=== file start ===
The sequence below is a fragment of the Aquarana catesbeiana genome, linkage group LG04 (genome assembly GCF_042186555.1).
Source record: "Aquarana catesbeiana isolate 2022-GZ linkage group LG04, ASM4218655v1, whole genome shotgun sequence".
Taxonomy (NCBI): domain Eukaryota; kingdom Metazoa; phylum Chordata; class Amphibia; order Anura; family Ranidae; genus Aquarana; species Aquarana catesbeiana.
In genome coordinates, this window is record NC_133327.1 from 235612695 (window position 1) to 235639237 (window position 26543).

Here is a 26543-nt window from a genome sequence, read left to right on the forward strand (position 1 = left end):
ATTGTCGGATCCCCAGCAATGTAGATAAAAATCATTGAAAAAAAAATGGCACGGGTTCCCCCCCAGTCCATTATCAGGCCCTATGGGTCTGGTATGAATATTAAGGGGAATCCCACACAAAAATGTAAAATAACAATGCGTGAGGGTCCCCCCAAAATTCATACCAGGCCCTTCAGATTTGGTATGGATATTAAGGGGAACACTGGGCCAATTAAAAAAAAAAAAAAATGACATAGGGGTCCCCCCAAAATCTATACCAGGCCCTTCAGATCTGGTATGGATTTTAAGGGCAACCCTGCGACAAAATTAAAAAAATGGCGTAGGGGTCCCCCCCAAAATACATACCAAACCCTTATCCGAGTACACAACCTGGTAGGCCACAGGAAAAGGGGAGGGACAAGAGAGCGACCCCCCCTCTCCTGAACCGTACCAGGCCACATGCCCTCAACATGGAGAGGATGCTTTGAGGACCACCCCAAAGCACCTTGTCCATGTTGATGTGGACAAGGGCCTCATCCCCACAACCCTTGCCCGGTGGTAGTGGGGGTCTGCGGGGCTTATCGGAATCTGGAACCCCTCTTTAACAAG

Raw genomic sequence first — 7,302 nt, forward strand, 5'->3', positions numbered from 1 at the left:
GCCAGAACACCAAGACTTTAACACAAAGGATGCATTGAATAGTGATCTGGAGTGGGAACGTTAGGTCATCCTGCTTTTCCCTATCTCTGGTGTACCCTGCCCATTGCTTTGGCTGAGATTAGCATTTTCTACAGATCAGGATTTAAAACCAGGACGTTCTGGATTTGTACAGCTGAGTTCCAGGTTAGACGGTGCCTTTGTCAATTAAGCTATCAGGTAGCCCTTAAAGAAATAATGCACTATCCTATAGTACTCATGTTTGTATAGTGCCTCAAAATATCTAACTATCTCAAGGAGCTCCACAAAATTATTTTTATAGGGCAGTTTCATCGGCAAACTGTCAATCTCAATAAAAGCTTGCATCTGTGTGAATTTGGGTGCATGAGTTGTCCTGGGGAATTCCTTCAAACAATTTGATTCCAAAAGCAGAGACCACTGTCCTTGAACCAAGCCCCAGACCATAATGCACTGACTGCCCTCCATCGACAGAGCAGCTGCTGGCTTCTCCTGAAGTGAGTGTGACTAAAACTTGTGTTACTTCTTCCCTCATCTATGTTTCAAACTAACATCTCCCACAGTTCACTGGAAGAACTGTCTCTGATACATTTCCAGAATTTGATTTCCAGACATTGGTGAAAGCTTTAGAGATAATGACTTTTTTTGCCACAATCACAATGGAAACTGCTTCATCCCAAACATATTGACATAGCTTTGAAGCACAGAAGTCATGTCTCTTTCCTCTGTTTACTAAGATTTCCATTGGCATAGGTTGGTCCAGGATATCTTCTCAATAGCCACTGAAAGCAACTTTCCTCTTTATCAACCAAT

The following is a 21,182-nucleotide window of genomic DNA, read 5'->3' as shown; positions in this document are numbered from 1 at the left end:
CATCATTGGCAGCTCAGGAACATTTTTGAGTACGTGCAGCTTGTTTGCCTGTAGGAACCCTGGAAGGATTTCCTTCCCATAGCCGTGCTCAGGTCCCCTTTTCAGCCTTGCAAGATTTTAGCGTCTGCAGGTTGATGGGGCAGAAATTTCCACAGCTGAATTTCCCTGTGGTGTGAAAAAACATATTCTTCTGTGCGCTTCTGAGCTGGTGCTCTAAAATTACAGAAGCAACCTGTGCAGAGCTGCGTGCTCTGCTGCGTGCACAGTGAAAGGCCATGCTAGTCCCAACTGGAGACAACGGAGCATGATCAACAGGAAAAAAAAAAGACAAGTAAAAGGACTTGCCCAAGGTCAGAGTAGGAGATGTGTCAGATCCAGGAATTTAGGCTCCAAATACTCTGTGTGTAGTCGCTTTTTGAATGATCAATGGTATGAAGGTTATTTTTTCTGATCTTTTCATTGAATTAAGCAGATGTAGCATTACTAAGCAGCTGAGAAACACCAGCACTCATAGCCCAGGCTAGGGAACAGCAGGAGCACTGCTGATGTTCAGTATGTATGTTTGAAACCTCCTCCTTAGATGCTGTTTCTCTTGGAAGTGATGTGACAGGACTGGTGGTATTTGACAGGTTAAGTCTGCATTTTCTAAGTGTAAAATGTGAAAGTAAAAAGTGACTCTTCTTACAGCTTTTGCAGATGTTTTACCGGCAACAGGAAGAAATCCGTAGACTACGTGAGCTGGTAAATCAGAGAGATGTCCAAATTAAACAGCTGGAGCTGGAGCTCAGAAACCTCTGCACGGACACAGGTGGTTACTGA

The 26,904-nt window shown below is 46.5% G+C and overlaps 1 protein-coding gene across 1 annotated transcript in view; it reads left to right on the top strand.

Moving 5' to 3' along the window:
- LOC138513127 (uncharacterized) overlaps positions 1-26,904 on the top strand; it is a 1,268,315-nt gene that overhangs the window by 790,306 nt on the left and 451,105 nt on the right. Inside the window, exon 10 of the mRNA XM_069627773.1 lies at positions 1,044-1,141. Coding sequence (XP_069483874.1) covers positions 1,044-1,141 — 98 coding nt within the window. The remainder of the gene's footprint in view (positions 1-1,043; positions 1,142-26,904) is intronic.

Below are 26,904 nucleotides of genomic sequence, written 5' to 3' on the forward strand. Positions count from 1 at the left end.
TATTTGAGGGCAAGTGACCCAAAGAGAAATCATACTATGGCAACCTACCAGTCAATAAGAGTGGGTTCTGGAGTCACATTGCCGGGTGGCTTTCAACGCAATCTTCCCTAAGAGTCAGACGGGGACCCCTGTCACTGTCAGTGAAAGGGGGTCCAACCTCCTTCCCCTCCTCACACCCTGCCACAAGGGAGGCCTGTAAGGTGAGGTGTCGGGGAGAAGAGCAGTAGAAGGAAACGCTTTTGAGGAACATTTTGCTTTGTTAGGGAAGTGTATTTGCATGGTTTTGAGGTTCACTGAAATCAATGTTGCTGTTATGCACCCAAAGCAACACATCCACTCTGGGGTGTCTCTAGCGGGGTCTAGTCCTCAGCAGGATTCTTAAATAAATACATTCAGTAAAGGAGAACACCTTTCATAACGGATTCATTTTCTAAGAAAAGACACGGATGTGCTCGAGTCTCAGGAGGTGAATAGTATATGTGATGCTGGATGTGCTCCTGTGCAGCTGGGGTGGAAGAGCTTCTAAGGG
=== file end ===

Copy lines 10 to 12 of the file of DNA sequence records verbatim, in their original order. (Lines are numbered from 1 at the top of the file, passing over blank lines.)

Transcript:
CATCATTGGCAGCTCAGGAACATTTTTGAGTACGTGCAGCTTGTTTGCCTGTAGGAACCCTGGAAGGATTTCCTTCCCATAGCCGTGCTCAGGTCCCCTTTTCAGCCTTGCAAGATTTTAGCGTCTGCAGGTTGATGGGGCAGAAATTTCCACAGCTGAATTTCCCTGTGGTGTGAAAAAACATATTCTTCTGTGCGCTTCTGAGCTGGTGCTCTAAAATTACAGAAGCAACCTGTGCAGAGCTGCGTGCTCTGCTGCGTGCACAGTGAAAGGCCATGCTAGTCCCAACTGGAGACAACGGAGCATGATCAACAGGAAAAAAAAAAGACAAGTAAAAGGACTTGCCCAAGGTCAGAGTAGGAGATGTGTCAGATCCAGGAATTTAGGCTCCAAATACTCTGTGTGTAGTCGCTTTTTGAATGATCAATGGTATGAAGGTTATTTTTTCTGATCTTTTCATTGAATTAAGCAGATGTAGCATTACTAAGCAGCTGAGAAACACCAGCACTCATAGCCCAGGCTAGGGAACAGCAGGAGCACTGCTGATGTTCAGTATGTATGTTTGAAACCTCCTCCTTAGATGCTGTTTCTCTTGGAAGTGATGTGACAGGACTGGTGGTATTTGACAGGTTAAGTCTGCATTTTCTAAGTGTAAAATGTGAAAGTAAAAAGTGACTCTTCTTACAGCTTTTGCAGATGTTTTACCGGCAACAGGAAGAAATCCGTAGACTACGTGAGCTGGTAAATCAGAGAGATGTCCAAATTAAACAGCTGGAGCTGGAGCTCAGAAACCTCTGCACGGACACAGGTGGTTACTGA

The 26,904-nt window shown below is 46.5% G+C and overlaps 1 protein-coding gene across 1 annotated transcript in view; it reads left to right on the top strand.

Moving 5' to 3' along the window: